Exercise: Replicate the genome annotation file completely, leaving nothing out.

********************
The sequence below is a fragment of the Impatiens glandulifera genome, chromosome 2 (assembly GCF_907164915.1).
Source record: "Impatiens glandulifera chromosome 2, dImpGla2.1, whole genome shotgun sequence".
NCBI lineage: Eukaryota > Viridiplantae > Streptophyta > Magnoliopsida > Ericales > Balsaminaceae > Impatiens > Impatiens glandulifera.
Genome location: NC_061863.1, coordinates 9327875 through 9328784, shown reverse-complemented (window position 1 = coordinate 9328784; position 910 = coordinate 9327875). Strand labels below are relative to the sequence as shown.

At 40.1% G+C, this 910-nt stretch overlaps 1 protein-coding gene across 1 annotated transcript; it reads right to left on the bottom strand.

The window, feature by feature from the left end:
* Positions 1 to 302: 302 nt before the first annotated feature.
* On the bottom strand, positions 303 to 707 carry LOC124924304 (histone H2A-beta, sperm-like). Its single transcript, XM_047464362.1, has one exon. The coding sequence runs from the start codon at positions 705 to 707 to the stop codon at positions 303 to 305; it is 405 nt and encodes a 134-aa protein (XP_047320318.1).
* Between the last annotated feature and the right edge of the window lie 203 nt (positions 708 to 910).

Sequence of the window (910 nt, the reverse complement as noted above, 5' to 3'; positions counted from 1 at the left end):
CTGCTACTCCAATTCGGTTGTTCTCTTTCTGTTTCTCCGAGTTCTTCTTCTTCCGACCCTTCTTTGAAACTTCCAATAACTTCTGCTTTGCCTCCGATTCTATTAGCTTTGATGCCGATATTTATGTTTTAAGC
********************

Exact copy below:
The sequence below is a fragment of the Impatiens glandulifera genome, chromosome 2 (assembly GCF_907164915.1).
Source record: "Impatiens glandulifera chromosome 2, dImpGla2.1, whole genome shotgun sequence".
NCBI lineage: Eukaryota > Viridiplantae > Streptophyta > Magnoliopsida > Ericales > Balsaminaceae > Impatiens > Impatiens glandulifera.
Genome location: NC_061863.1, coordinates 9327875 through 9328784, shown reverse-complemented (window position 1 = coordinate 9328784; position 910 = coordinate 9327875). Strand labels below are relative to the sequence as shown.

At 40.1% G+C, this 910-nt stretch overlaps 1 protein-coding gene across 1 annotated transcript; it reads right to left on the bottom strand.

The window, feature by feature from the left end:
* Positions 1 to 302: 302 nt before the first annotated feature.
* On the bottom strand, positions 303 to 707 carry LOC124924304 (histone H2A-beta, sperm-like). Its single transcript, XM_047464362.1, has one exon. The coding sequence runs from the start codon at positions 705 to 707 to the stop codon at positions 303 to 305; it is 405 nt and encodes a 134-aa protein (XP_047320318.1).
* Between the last annotated feature and the right edge of the window lie 203 nt (positions 708 to 910).

Sequence of the window (910 nt, the reverse complement as noted above, 5' to 3'; positions counted from 1 at the left end):
CTGCTACTCCAATTCGGTTGTTCTCTTTCTGTTTCTCCGAGTTCTTCTTCTTCCGACCCTTCTTTGAAACTTCCAATAACTTCTGCTTTGCCTCCGATTCTATTAGCTTTGATGCCGATATTTATGTTTTAAGC